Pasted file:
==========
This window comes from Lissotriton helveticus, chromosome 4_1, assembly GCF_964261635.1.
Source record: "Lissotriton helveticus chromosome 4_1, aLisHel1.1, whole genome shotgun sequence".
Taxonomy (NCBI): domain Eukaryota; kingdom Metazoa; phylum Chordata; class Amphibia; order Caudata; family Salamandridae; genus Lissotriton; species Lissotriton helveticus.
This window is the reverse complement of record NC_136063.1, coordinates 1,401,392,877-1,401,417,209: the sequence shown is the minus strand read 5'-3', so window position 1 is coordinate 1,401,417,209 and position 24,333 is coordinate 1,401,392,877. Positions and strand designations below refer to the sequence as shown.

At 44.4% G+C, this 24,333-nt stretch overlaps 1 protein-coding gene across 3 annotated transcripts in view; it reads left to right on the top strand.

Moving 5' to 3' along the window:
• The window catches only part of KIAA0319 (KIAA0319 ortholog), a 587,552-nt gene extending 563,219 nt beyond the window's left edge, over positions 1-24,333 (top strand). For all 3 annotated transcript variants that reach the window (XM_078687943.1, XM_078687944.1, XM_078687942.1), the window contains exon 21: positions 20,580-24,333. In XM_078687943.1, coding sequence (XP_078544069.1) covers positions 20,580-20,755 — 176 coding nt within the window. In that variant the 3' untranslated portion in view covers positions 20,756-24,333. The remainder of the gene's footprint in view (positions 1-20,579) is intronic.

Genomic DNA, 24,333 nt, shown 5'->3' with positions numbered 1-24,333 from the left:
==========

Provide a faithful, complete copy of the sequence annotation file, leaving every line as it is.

This window comes from Lissotriton helveticus, chromosome 4_1, assembly GCF_964261635.1.
Source record: "Lissotriton helveticus chromosome 4_1, aLisHel1.1, whole genome shotgun sequence".
Taxonomy (NCBI): domain Eukaryota; kingdom Metazoa; phylum Chordata; class Amphibia; order Caudata; family Salamandridae; genus Lissotriton; species Lissotriton helveticus.
This window is the reverse complement of record NC_136063.1, coordinates 1,401,392,877-1,401,417,209: the sequence shown is the minus strand read 5'-3', so window position 1 is coordinate 1,401,417,209 and position 24,333 is coordinate 1,401,392,877. Positions and strand designations below refer to the sequence as shown.

At 44.4% G+C, this 24,333-nt stretch overlaps 1 protein-coding gene across 3 annotated transcripts in view; it reads left to right on the top strand.

Moving 5' to 3' along the window:
• The window catches only part of KIAA0319 (KIAA0319 ortholog), a 587,552-nt gene extending 563,219 nt beyond the window's left edge, over positions 1-24,333 (top strand). For all 3 annotated transcript variants that reach the window (XM_078687943.1, XM_078687944.1, XM_078687942.1), the window contains exon 21: positions 20,580-24,333. In XM_078687943.1, coding sequence (XP_078544069.1) covers positions 20,580-20,755 — 176 coding nt within the window. In that variant the 3' untranslated portion in view covers positions 20,756-24,333. The remainder of the gene's footprint in view (positions 1-20,579) is intronic.

Genomic DNA, 24,333 nt, shown 5'->3' with positions numbered 1-24,333 from the left: